Last episode, Nick Ford was carrying out his plan to get Dylan to kill Zane by threatening Norma; in “The Box,” he follows through by kidnapping Norman, forcing him into a small metal box out in the woods, and leaving him to his own devices. While Bates Motel doesn’t focus on Norman’s actions this episode, it sure does feature a plot that entirely revolves around him. Norma, panicked that her favorite son has gone missing, enlists Dylan’s help to get him back. Though she doesn’t say it explicitly, there’s a sense that she’s asking Dylan to risk his life to save Norman not because it’s the brotherly thing to do, but because Norman is more important to her. That’s Vera Farmiga’s acting chops right there – major props to her for seeming so desperate.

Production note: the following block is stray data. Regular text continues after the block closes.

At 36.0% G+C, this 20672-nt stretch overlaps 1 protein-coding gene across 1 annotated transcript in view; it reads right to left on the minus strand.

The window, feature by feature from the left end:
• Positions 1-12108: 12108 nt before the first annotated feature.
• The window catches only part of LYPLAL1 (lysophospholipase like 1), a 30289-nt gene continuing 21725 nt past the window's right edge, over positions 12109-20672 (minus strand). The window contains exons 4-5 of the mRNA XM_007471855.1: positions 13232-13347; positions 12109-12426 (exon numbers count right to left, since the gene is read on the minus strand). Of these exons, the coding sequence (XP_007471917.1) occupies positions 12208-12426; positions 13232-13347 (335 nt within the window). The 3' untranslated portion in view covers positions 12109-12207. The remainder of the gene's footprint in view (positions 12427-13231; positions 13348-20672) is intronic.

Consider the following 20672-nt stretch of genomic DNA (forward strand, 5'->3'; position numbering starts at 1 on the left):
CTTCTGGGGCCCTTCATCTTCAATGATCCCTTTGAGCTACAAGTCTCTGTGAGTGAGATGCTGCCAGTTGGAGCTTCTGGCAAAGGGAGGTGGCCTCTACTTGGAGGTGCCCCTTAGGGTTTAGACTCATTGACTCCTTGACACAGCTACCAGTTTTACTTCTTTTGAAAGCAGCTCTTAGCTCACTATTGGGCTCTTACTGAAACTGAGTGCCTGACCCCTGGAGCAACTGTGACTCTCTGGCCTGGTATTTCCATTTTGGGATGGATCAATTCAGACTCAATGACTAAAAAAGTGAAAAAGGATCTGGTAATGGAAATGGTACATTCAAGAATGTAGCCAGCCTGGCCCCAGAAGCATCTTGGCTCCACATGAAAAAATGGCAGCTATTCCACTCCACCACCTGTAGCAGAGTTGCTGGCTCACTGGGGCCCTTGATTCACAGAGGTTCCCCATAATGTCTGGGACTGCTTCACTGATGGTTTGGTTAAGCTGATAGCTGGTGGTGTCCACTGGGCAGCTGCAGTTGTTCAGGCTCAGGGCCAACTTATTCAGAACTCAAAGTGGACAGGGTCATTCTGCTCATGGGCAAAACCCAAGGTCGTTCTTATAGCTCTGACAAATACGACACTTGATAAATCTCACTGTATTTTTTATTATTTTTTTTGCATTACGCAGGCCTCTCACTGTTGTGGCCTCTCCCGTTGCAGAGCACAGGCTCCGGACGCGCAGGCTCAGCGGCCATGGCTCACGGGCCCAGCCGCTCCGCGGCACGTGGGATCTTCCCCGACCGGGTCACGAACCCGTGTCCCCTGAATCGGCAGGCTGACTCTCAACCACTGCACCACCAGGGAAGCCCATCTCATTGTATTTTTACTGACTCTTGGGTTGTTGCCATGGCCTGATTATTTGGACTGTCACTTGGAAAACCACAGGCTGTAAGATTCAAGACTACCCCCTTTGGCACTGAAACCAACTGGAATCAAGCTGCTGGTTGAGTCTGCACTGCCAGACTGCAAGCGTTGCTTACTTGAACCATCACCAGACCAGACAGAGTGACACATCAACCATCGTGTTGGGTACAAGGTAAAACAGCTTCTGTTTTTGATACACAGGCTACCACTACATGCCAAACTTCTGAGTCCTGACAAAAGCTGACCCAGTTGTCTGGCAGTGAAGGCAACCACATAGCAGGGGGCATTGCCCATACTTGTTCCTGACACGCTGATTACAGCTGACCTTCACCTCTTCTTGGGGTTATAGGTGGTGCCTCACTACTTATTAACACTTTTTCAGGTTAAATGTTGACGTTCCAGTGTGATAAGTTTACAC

“The Box” is mostly about getting Norman back, but Emma’s role in things ramps up considerably. She’s been away from the main plot for much of this season, and the show kind of draws attention to that – she complains that everyone ignores her, even though she feels part of the Bates’ family, and it seems as much a reference to her involvement in the series as it is her mistreatment from Norma.
Again, the episode continues to rein in the drug trade that has felt so distant from the overarching plot, with Dylan actually managing to infiltrate Nick Ford’s compound enough to kill him with a fire poker; however, he doesn’t get to Norman yet. Unfortunately, it feels a bit too easy, especially when getting to the stupider Zane is so difficult; perhaps that’s attributed to Ford’s naive comfort.